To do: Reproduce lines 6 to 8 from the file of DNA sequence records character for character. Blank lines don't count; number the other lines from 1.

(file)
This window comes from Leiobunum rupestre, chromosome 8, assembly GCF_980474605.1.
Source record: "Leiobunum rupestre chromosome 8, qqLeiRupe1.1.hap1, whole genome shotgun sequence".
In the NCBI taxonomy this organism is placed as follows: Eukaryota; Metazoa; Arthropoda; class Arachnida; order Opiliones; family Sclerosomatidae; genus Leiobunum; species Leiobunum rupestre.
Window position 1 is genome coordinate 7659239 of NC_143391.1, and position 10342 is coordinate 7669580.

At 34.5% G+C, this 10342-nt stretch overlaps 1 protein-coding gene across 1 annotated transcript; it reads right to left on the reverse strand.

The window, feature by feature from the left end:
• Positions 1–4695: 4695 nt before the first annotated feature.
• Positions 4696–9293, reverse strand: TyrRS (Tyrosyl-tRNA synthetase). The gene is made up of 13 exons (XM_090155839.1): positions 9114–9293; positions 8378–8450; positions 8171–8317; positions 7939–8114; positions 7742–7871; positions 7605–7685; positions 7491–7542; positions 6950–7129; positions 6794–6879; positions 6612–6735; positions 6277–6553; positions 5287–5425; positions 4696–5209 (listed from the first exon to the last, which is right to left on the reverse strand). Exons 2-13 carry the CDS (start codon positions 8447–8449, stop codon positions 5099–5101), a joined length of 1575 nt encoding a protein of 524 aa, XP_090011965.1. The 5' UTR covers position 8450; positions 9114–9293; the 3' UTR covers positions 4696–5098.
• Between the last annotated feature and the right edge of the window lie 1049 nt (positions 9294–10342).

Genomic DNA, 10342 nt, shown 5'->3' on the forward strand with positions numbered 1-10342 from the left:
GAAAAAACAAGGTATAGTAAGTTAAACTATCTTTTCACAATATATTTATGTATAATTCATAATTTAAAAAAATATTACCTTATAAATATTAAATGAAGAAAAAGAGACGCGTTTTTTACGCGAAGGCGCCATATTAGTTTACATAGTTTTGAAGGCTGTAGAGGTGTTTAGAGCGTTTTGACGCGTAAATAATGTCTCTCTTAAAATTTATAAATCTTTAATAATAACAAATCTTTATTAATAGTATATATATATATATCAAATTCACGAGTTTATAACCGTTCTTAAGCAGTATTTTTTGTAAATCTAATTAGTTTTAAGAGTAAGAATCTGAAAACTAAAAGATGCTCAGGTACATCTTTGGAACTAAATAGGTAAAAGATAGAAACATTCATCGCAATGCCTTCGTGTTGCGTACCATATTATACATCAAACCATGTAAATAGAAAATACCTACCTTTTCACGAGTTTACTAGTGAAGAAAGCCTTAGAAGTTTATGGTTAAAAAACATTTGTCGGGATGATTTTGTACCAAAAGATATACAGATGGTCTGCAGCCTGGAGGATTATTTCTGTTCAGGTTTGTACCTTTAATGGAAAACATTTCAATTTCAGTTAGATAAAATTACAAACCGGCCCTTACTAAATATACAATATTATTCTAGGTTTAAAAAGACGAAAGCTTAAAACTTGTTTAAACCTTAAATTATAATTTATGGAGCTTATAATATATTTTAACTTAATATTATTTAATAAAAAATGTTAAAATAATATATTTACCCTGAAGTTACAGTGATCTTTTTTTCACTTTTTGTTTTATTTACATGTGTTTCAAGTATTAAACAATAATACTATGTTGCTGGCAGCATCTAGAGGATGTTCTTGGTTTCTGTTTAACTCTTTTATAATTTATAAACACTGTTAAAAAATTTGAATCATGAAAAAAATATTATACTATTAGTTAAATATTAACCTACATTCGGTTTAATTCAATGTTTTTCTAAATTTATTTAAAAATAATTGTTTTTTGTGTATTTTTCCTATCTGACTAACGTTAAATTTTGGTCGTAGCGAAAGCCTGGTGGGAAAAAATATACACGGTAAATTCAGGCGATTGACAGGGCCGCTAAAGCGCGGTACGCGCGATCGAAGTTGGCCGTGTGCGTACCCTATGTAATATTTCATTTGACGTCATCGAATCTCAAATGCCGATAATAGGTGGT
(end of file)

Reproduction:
The window, feature by feature from the left end:
• Positions 1–4695: 4695 nt before the first annotated feature.
• Positions 4696–9293, reverse strand: TyrRS (Tyrosyl-tRNA synthetase). The gene is made up of 13 exons (XM_090155839.1): positions 9114–9293; positions 8378–8450; positions 8171–8317; positions 7939–8114; positions 7742–7871; positions 7605–7685; positions 7491–7542; positions 6950–7129; positions 6794–6879; positions 6612–6735; positions 6277–6553; positions 5287–5425; positions 4696–5209 (listed from the first exon to the last, which is right to left on the reverse strand). Exons 2-13 carry the CDS (start codon positions 8447–8449, stop codon positions 5099–5101), a joined length of 1575 nt encoding a protein of 524 aa, XP_090011965.1. The 5' UTR covers position 8450; positions 9114–9293; the 3' UTR covers positions 4696–5098.